IT seems to mimic so much from how the human brainworks. Similarities are striking. It's just as if we were to build an artificial brain, sic. Let's dive in: * human short memory (example: you can repeat a sentence that you heard, but not yet understand it) vs processor cache * human operation memory vs well operation memory (RAM) * human long term memory vs disk space
Let's imagine the brain as a machine that processes information. It can learn so fast, process loads of data instantly. How it acquires information/learns - this how we should gather requirements for IT systems. So how knowledge is constructed, where it is stored and how? Human memory can be divided into 2 categories: This is semantic memory and episodic memory. Both are part of explicit (conscious, declarative) memory. Semantic memory refers to general world knowledge that we have accumulated throughout the experience - that is stored in episodic memory as a stream of events. Episodic memory can contain snapshots of images, scenes that happen one after another, its a book of stories with images and with no conclusions. The facts, ideas, and concepts can be derived from it, thus they build semantic memory, that might be expressed in higher-level brain language (according to some scientists).
In the beginning, we observe, we use episodic memory, we store a history of events. This would correspond to big-picture event-storming. We explore lots of stories. However, if we want to do a deep dive into certain stories we would use EventModeling - we create long stories, that show how information is processed throughout the time, step by step, just as if we would see how information flowed throughout our company in a year time.
When humans interact with the outer world, make decisions, they use a lot of heuristics, not necessarily based on pure knowledge. However from a robot-like-employee, that processes information, we would rather demand some rationality. Decisions should be made based on knowledge. How to get it? We have observable events or history of facts, that result in the creation of conclusions - views/read models/reports - the knowledge. This is used for making decisions and thus command to do something. Those 3 building blocks: events/history of facts, conclusions/views, intentions/decisions/commands, seems the only one required to create a move that shows how we think - process information. This way requirements for information systems can be sufficiently described with examples and this is the heart of EventModeling.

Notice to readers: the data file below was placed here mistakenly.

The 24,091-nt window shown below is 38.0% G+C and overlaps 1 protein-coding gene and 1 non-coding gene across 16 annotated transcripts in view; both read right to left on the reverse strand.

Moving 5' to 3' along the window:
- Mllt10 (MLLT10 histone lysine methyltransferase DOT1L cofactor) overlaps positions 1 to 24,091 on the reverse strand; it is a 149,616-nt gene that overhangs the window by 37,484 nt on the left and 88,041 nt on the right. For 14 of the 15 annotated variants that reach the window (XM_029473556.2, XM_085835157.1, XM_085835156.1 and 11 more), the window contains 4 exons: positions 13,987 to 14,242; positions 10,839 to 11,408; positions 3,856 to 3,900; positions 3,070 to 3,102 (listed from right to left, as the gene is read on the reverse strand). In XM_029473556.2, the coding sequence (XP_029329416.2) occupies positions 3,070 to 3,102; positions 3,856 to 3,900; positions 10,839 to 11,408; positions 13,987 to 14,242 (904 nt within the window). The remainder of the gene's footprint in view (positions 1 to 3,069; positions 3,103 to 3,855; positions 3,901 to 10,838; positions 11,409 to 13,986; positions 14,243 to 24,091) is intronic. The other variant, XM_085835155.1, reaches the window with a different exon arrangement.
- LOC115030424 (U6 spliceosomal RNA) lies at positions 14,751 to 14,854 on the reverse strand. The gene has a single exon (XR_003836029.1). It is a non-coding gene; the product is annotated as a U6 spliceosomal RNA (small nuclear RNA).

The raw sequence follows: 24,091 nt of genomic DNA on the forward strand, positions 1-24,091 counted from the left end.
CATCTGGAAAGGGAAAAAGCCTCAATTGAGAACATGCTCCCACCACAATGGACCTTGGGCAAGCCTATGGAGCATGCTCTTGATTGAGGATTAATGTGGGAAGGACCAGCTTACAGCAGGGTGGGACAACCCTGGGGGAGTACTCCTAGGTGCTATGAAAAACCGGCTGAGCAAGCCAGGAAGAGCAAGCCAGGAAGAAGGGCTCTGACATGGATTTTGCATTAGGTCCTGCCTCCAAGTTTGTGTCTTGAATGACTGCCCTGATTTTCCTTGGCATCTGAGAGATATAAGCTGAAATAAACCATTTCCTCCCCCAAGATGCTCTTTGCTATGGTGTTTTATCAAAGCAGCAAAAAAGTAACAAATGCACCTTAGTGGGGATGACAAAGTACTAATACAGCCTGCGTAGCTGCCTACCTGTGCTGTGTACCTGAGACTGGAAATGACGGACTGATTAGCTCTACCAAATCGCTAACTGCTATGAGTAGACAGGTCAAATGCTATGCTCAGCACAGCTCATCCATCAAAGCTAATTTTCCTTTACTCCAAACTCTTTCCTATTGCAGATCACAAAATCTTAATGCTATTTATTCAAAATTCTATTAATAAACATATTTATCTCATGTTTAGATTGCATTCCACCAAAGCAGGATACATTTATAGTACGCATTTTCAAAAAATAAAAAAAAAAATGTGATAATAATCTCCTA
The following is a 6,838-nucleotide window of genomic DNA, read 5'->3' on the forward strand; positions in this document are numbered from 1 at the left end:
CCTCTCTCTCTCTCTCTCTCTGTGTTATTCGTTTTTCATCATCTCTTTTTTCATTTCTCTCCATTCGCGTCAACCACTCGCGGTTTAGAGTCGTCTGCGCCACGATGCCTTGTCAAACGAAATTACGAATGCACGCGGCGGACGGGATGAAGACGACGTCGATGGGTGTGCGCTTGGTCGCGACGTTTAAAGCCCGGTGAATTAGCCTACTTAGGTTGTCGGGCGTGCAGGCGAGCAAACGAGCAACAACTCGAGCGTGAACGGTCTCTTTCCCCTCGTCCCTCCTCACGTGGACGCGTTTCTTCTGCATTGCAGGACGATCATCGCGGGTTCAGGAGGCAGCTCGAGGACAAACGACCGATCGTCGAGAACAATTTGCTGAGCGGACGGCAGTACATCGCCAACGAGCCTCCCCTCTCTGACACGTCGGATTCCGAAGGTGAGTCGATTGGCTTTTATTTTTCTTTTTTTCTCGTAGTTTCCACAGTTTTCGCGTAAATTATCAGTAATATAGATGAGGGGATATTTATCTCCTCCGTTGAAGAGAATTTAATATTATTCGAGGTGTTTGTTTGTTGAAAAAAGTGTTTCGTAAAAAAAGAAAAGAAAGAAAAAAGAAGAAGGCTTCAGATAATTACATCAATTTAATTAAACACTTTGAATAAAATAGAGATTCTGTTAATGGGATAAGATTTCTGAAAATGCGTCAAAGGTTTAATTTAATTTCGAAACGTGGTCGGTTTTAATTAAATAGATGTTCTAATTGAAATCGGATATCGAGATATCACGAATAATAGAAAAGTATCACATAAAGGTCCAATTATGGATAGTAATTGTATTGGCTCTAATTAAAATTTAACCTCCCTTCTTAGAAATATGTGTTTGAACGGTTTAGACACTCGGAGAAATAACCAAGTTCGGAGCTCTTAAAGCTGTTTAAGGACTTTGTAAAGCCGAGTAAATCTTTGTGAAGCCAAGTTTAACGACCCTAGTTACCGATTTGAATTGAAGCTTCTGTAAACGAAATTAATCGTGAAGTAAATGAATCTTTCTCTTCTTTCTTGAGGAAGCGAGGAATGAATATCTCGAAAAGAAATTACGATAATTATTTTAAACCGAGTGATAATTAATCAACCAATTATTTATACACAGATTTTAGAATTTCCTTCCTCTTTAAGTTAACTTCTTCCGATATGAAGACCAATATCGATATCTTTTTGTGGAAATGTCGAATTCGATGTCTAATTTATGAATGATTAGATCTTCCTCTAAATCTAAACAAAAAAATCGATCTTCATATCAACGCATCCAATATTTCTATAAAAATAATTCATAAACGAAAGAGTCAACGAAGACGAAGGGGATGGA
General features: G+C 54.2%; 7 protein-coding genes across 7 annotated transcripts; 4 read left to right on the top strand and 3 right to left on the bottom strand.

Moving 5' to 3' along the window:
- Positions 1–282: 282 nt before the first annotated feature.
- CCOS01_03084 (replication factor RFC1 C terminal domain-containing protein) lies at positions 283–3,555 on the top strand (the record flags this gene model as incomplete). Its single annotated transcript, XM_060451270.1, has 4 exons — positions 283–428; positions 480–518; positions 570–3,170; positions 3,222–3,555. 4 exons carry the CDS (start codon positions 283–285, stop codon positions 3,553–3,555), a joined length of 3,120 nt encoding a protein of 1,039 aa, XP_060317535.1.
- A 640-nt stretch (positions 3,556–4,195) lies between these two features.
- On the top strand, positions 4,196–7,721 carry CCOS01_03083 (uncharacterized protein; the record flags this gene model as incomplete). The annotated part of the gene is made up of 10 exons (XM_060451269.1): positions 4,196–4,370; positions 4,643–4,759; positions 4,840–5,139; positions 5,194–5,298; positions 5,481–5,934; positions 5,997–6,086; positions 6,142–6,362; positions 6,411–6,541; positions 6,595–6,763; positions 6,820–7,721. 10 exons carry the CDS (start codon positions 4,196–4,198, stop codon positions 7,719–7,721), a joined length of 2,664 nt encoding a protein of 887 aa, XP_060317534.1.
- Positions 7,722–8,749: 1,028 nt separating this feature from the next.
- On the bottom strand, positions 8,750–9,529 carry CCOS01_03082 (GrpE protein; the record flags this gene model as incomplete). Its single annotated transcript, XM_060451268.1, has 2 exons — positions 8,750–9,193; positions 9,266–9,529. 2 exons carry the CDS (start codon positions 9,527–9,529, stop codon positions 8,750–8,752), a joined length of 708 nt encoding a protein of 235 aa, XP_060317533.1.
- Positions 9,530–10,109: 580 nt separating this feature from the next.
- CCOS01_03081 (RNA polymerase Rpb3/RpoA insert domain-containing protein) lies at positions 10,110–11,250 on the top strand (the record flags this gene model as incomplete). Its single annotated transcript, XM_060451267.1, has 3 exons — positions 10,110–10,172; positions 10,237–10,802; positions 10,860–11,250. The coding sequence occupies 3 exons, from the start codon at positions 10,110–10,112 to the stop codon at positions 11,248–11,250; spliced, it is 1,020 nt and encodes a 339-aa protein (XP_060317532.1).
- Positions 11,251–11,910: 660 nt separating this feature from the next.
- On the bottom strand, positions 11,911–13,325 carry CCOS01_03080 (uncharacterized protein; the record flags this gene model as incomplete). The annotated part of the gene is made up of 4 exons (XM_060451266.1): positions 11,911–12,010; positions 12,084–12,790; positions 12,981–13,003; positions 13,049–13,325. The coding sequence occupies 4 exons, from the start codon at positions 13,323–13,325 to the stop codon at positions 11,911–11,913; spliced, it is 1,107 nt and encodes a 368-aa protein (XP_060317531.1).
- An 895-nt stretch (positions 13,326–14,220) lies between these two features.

Creating such a story does not require any special technical knowledge - it's just a story. This story can be later implemented. However, if you had asked, what are the rules or policies, it would be a bit harder to point them out directly out of EventModeling.
The structure of concepts and rules - semantic memory - is well represented through EventStorming Design-Level or Process-Level. This looks as if we distilled our stories (role-model-examples) into structured knowledge, that contain some abstract concepts & rules. However talking about it requires a bit of DDD knowledge - we need to understand those abstractions, we use a different part of our brains to do it. Maybe this is the reason why EventStorming Design Level and Process Level is a bit harder for non-technical audiences. Even if there is an expert that won't use a word like 'Aggregates' or 'Bounded contexts', abstract thinking is still required. Why? Because we are discovering abstracts such as politics, rules. This requires a bit more cognitive load that just reading a story.
Before answering let's take a look at a complicated living information system. Law. From Wikipedia: Its a system of rules which a particular country or community recognizes as regulating the actions of its members and which it may enforce by the imposition of penalties. And here we have: in the USA we have a law based on precedents vs in most countries in Europe law is based on regulations. Both work. Both have some flaws. Law based on precedence looks like a system designed though EventModeling, embracing living examples of stories, where rule-based European law looks like a system designed through Event Storming Design Level, requiring a deeper knowledge of concepts, rules, and structures. What would be better, find examples to follow, or find rules to follow?
The human brain developed episodic memory and semantic memory - they work together. Thus our natural way of working depends on the context. Why didn't we developed a system that can show requirements from those 2 different points of view? Wait, wait... & stay tuned!